6. >Happy happy!one thing that helps me when I'm in the "too many ideas for this article" place is to keep a journal where I put all of the tangents. (This can be a computer file, or, if you're me, it can be an actual pretty journal.) That way, I stay on track with the writing of something that's a complete unit, but then also if I get stuck I have a resource for More Ideas. And let's say I never get stuck (wishful thinking). Then I've got a journal with seeds of at least two or three more articles! Or maybe even (dare I say it) a Next Book! (This is exactly where my "next book" project came from by the way – all of those discarded ideas that didn't find their way into essays that I had to write.)

  7. >Happy Bloggiversary! And I think putting yourself on a deadline is a great idea – and I bet your students would get a kick out of hearing that you're on the same schedule they are…

  8. >Hello, Dr. Virago and Co!First, please allow me to say how much I enjoy your blog and Dr. Crazy's. (It's so nice to see you commenting on each other's posts!) I'm a musicologist (i.e., music historian), and my specialty is the 19th century, so it wouldn't seem that we have that much in common, BUT I find awesome ideas on the pages you Medievalists have put together!Anyway, I wanted to say that I'm working on a similarly Hydra-esque project right now, and that Flavia's technique of writing discrete units, then figuring out the connections has been very helpful. After I put together the disparate bits, I sent it off to a person in the field who I respect utterly and who has a great eye for good ideas, and she was able to really help me see which ideas worked together and which ones really belonged in a different article. So since you've gotten good feedback at conferences, I would suggest that you be shameless in approaching colleagues with the manuscript and asking for help. I think they'll be flattered, and you'll get the benefit of a "fresh eye."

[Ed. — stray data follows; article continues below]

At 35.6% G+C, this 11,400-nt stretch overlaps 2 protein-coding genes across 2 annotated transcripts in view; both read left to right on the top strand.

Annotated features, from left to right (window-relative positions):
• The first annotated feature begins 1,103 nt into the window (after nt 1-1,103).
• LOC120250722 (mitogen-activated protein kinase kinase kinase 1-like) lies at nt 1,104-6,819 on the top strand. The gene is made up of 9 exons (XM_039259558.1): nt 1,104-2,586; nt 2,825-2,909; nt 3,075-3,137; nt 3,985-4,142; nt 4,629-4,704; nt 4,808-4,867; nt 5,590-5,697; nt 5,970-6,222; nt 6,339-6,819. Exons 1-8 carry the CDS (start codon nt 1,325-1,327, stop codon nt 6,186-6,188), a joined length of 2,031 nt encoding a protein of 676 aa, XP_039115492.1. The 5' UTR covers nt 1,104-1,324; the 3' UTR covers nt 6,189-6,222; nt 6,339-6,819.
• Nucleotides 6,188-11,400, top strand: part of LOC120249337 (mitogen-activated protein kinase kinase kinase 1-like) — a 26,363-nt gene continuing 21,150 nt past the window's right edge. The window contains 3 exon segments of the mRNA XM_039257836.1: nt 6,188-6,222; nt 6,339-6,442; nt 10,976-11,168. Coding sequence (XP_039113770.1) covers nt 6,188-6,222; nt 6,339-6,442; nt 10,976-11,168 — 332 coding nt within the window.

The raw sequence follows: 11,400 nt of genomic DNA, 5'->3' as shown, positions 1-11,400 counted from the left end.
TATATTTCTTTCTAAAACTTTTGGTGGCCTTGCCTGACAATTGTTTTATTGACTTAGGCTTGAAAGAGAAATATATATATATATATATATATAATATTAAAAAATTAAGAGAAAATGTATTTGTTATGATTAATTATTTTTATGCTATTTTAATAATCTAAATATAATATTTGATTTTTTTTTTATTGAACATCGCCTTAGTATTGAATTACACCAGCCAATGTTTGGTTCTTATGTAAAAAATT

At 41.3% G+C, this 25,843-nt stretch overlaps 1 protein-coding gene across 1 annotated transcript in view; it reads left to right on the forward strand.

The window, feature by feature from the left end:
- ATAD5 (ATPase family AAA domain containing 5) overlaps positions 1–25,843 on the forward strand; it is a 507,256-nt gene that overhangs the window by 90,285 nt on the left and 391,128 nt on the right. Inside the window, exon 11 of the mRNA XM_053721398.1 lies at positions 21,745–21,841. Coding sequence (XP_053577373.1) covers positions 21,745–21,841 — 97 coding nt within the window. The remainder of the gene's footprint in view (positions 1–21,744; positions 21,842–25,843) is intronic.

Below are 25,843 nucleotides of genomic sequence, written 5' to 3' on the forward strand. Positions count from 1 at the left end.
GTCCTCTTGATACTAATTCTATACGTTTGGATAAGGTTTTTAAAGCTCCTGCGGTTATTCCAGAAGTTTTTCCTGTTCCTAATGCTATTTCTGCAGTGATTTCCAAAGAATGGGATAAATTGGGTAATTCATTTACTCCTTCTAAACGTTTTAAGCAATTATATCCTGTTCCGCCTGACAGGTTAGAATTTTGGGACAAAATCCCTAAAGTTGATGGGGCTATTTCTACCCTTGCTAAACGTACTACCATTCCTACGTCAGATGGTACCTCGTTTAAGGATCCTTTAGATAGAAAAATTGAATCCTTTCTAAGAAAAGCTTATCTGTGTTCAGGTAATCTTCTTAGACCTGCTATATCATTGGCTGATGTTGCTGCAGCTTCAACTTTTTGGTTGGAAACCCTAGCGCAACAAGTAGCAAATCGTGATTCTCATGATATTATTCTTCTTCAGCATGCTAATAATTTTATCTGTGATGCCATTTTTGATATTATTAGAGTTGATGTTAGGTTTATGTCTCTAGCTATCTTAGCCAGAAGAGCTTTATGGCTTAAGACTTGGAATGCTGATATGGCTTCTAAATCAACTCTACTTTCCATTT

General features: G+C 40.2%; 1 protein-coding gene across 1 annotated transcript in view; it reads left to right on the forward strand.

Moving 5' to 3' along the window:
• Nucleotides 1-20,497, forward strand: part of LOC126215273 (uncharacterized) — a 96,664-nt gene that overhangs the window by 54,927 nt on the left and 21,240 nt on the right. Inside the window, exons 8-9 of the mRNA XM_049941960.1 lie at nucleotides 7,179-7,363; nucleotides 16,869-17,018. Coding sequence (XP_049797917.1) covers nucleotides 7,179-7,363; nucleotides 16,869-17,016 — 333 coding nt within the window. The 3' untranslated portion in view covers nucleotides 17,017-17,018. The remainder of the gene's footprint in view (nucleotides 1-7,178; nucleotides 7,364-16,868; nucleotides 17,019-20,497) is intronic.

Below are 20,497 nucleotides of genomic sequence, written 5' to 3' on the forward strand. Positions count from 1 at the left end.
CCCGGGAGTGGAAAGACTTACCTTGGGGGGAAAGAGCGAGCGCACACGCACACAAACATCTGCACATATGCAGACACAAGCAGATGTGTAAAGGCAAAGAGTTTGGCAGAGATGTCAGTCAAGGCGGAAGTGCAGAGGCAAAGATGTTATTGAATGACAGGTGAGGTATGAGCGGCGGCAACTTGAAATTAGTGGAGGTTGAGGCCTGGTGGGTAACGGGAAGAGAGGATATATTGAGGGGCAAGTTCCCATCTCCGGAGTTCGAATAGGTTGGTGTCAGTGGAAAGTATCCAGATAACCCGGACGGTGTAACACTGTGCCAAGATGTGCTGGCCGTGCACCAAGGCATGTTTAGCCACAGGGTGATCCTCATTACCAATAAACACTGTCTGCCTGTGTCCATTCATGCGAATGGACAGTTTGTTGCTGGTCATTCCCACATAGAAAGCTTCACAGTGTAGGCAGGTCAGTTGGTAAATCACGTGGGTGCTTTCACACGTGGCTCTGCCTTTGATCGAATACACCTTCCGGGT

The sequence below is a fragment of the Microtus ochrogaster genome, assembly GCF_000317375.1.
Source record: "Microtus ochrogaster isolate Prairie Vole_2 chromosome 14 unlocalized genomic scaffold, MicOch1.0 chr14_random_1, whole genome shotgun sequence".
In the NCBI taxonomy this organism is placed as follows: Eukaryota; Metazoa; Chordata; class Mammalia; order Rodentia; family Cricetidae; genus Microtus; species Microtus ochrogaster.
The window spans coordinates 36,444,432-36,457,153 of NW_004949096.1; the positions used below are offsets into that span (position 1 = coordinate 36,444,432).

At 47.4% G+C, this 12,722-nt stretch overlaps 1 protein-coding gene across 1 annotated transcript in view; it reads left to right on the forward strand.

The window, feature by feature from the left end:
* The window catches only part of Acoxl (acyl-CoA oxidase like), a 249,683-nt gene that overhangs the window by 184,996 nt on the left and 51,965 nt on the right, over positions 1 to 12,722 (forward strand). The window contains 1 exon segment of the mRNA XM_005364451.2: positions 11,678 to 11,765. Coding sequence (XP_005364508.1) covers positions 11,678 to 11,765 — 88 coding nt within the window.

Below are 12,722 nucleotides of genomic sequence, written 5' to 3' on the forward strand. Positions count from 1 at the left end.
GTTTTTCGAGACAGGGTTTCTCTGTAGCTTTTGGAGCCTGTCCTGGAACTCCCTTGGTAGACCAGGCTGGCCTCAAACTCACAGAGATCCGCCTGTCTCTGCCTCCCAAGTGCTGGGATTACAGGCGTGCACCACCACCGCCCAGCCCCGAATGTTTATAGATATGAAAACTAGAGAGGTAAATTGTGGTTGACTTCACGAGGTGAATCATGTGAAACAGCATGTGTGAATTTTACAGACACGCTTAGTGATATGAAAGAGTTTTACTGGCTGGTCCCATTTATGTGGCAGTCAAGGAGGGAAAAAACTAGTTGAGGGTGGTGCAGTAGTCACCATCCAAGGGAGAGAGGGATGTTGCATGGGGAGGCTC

9. >Dr. V., allow me to recommend an article that has nothing to do with the topic of your research and everything to do with the topic of your post about your research. Gerald Graff, "Confessions of a Research Scholar," in Humanists at Work: Papers presented at a symposium held at The University of Illinois at Chicago on April 27-28, 1989, pp. 103-113. I hope you'll find in it both comfort and inspiration to write — I do. And it's a two-fer, too: you can assign it (and other essays from the symposium) to your Methods students.

  10. >I've found it works. Basically, even though I don't have deadlines for these things, I mark a date on the calendar and pretend that something's due that day and that tends to light the fire a bit.